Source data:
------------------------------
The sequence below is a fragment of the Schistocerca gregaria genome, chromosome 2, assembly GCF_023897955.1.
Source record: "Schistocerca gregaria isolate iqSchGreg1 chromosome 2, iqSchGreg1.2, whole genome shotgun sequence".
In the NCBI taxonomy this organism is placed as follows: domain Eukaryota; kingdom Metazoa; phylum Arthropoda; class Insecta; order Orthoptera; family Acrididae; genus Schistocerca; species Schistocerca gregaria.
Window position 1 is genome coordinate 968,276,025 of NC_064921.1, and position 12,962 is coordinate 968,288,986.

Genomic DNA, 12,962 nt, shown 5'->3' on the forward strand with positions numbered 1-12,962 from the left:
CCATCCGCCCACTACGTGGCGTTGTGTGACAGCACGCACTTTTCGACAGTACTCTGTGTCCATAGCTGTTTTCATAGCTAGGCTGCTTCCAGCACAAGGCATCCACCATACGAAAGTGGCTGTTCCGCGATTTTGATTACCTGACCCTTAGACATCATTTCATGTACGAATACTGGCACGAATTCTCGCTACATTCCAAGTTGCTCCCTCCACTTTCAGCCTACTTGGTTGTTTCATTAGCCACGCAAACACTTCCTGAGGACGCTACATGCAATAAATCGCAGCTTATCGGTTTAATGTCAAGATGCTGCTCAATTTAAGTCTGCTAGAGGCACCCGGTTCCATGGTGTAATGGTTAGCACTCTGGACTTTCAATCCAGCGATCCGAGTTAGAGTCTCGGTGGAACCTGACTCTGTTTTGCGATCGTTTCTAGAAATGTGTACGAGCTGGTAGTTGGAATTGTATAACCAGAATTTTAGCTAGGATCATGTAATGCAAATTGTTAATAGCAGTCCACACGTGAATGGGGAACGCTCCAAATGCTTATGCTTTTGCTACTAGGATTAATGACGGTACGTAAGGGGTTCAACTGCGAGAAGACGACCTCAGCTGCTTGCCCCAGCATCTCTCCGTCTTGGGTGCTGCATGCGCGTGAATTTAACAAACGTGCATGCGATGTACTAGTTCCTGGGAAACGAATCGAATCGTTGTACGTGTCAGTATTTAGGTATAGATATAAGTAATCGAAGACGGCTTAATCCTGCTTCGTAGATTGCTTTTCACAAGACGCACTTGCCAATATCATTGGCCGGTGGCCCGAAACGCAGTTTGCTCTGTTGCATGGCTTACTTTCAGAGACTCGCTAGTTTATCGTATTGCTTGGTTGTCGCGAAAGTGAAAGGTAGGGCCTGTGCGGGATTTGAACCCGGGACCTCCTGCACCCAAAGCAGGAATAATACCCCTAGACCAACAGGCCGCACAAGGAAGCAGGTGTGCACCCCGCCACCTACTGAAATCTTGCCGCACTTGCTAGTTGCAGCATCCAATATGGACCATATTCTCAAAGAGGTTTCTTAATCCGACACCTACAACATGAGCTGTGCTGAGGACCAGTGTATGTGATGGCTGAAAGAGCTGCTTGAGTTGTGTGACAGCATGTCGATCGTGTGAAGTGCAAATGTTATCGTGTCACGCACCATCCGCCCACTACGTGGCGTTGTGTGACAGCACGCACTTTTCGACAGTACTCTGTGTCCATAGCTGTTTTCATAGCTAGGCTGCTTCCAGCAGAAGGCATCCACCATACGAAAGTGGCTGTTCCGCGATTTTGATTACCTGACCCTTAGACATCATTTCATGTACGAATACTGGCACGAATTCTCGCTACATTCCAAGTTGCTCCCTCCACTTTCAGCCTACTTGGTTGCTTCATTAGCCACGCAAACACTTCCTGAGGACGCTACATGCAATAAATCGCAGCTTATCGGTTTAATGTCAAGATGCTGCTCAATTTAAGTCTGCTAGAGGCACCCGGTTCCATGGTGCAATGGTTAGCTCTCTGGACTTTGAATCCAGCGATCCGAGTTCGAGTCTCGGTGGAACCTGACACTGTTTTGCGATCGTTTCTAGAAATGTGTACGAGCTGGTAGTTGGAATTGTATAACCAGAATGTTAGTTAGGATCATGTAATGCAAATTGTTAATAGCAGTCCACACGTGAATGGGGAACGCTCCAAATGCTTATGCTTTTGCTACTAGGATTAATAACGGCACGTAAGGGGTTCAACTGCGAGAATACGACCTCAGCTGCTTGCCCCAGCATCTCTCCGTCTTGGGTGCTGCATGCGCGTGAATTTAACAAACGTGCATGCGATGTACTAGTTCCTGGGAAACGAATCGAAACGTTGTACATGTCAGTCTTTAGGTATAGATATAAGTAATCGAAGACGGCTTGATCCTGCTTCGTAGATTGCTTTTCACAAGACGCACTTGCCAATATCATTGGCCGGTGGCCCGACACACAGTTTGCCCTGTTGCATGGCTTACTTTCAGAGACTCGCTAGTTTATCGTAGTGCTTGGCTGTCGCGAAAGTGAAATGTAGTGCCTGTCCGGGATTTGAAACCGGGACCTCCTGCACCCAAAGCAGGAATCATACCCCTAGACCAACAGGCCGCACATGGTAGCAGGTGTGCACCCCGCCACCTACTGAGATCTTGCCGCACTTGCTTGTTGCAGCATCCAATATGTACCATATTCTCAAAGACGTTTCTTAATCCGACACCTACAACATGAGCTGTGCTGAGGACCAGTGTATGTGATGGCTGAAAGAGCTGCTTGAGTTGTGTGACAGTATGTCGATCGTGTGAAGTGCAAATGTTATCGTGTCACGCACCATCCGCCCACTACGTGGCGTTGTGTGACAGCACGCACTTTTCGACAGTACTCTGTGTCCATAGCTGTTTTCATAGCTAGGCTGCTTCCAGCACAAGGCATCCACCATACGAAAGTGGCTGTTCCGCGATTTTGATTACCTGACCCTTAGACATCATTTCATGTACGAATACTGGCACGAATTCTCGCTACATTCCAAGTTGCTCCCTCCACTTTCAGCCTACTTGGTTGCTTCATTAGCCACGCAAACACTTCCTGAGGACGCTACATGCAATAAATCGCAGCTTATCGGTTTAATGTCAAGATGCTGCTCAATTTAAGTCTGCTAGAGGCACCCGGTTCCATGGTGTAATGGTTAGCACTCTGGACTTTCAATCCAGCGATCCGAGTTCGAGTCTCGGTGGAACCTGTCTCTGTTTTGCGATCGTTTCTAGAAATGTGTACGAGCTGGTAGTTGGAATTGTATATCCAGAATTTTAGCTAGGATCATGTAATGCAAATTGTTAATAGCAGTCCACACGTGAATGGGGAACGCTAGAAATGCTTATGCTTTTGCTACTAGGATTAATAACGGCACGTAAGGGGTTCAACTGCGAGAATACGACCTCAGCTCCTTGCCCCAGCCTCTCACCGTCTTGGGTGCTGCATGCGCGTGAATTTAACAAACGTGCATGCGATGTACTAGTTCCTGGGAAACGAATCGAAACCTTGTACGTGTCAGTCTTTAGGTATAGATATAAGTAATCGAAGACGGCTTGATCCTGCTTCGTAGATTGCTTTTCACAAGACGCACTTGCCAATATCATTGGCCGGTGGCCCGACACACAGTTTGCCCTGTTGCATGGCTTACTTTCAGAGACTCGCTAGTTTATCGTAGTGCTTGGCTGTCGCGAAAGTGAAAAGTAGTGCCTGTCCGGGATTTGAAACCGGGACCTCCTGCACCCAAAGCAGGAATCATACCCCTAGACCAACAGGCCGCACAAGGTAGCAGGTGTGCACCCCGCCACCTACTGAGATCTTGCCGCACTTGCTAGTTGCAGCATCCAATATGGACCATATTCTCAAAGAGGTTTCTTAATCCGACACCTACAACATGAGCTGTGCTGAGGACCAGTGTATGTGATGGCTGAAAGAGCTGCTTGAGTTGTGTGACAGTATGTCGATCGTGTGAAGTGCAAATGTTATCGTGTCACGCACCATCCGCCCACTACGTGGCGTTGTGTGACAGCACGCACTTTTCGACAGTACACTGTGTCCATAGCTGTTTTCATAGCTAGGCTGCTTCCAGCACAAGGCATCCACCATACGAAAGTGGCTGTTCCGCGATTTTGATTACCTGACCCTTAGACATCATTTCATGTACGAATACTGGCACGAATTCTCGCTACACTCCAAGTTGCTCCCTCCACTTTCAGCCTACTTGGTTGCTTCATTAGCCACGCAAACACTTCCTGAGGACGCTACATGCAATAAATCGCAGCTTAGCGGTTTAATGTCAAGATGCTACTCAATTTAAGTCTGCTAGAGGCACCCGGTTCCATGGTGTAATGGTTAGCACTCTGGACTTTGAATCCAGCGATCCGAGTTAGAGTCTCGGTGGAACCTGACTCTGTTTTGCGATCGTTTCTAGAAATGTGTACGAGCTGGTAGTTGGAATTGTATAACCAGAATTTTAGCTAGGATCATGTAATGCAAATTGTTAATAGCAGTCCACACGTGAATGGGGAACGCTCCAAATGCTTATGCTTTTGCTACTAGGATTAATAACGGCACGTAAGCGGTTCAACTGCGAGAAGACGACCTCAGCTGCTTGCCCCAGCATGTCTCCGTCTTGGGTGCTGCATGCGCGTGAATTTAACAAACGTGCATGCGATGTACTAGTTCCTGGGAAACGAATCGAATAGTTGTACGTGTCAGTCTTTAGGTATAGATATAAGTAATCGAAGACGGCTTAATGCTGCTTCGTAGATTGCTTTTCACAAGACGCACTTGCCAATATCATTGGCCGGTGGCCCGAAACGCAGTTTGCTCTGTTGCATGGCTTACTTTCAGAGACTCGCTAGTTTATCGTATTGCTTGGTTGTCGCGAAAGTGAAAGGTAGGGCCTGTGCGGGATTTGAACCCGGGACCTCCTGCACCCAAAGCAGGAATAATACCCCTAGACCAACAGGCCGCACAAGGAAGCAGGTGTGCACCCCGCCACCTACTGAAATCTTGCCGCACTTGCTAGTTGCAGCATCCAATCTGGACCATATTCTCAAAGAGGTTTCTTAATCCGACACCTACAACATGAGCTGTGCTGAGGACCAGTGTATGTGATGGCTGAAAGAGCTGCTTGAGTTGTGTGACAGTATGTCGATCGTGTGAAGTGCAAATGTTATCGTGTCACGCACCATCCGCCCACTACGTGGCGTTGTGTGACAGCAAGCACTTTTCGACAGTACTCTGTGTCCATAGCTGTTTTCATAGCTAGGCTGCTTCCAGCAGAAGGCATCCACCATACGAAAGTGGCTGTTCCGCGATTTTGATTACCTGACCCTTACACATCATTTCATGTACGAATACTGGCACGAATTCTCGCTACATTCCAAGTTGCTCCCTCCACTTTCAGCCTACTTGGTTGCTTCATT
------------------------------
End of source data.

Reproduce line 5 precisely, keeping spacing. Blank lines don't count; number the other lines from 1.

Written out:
Genomic DNA, 12,962 nt, shown 5'->3' on the forward strand with positions numbered 1-12,962 from the left: